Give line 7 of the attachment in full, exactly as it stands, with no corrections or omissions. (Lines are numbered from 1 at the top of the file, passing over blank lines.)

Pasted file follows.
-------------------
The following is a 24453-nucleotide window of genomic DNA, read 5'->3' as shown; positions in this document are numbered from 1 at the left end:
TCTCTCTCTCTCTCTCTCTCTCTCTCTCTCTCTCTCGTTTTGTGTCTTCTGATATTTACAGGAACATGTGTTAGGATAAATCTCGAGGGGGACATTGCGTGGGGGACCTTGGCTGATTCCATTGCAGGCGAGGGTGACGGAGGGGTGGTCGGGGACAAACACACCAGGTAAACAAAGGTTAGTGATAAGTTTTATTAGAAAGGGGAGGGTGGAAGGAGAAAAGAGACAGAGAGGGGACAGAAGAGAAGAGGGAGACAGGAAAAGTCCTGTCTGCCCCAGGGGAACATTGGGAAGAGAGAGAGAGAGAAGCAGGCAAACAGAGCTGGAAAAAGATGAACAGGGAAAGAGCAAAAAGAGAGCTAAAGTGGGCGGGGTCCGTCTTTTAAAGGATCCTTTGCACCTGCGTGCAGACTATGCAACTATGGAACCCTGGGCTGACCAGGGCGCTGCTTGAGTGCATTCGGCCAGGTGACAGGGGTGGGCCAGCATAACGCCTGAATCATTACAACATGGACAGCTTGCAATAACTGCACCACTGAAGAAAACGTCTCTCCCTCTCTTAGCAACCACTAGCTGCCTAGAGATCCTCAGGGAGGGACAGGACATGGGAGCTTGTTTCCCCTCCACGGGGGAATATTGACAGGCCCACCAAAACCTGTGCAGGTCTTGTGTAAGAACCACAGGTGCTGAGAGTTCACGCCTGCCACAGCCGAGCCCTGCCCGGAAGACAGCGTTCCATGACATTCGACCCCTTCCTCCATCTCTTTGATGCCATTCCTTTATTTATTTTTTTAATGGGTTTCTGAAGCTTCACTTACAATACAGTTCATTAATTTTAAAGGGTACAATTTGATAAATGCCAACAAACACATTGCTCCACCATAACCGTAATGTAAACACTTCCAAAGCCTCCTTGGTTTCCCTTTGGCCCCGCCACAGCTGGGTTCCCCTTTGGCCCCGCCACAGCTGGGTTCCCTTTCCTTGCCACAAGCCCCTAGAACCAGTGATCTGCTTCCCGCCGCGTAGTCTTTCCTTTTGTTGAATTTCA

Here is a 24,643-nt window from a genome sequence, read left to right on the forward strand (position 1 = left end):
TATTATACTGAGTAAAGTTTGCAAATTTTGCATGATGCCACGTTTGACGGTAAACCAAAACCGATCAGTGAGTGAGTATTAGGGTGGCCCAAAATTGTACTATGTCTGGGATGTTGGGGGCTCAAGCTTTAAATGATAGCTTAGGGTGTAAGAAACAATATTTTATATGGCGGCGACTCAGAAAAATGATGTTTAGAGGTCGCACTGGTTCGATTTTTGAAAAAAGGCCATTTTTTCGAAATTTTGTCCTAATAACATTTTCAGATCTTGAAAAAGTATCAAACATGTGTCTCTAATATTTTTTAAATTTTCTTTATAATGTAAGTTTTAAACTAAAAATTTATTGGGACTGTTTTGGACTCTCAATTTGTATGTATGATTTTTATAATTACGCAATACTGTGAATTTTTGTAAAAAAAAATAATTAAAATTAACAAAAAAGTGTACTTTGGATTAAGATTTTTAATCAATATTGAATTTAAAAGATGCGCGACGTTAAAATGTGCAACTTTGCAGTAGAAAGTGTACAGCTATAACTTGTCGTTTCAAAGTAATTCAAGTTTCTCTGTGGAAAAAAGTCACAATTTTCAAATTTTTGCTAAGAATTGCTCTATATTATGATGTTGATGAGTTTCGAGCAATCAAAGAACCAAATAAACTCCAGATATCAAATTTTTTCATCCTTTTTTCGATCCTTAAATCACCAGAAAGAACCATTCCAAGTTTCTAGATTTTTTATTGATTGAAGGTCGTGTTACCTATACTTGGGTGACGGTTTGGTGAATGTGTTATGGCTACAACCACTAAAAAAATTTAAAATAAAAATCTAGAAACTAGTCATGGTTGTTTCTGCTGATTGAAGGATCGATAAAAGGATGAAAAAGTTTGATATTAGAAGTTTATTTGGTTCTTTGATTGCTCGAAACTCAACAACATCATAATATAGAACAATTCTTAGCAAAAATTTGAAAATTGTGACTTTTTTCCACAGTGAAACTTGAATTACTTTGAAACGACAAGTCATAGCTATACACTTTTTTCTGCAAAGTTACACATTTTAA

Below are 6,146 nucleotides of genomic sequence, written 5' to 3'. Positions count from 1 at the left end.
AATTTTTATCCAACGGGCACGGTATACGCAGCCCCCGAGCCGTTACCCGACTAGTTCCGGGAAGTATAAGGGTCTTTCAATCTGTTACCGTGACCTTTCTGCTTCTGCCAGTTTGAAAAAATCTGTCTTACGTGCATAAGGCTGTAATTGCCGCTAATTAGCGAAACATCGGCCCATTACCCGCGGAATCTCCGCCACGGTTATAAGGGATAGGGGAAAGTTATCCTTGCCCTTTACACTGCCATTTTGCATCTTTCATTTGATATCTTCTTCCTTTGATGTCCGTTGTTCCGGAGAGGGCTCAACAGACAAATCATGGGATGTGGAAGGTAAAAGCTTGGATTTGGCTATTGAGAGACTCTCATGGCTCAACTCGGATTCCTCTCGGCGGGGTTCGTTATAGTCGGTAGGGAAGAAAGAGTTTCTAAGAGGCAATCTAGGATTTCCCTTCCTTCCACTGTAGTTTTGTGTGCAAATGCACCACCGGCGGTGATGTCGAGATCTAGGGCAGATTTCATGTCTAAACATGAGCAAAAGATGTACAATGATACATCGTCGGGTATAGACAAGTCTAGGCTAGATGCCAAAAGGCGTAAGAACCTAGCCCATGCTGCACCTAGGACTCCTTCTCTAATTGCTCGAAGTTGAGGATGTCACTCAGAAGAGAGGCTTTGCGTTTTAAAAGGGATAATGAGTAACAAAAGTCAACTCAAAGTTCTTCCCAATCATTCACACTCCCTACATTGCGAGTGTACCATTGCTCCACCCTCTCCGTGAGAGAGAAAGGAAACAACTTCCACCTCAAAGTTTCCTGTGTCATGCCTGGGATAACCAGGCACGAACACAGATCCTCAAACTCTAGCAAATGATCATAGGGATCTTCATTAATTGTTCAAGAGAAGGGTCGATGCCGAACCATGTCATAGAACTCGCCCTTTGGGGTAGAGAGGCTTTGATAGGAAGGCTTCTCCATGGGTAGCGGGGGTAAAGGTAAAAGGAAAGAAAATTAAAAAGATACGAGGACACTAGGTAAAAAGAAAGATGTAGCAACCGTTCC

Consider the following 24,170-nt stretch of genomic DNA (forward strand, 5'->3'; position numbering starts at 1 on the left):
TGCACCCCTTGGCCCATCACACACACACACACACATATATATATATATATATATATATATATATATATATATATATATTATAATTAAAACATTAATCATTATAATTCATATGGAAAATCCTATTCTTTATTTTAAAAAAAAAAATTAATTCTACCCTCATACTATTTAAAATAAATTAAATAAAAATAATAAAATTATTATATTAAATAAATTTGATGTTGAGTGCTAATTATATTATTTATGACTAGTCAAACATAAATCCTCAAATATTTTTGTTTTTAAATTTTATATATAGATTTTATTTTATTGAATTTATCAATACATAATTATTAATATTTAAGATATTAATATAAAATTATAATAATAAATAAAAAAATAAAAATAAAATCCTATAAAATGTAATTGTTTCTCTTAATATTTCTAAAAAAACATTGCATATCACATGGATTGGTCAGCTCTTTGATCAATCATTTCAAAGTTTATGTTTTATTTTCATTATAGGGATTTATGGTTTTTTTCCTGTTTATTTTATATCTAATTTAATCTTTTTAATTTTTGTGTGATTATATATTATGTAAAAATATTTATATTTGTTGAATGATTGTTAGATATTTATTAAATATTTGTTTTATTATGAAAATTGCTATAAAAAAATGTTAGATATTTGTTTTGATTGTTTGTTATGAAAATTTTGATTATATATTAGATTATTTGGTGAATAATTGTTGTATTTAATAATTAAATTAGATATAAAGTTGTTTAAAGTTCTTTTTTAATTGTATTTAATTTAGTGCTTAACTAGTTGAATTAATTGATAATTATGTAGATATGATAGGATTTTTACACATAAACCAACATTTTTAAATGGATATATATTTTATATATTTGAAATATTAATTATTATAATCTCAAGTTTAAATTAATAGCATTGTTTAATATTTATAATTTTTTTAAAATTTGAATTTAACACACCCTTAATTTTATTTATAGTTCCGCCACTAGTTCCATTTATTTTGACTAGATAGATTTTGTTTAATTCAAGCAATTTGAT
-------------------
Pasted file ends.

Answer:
Consider the following 24,170-nt stretch of genomic DNA (forward strand, 5'->3'; position numbering starts at 1 on the left):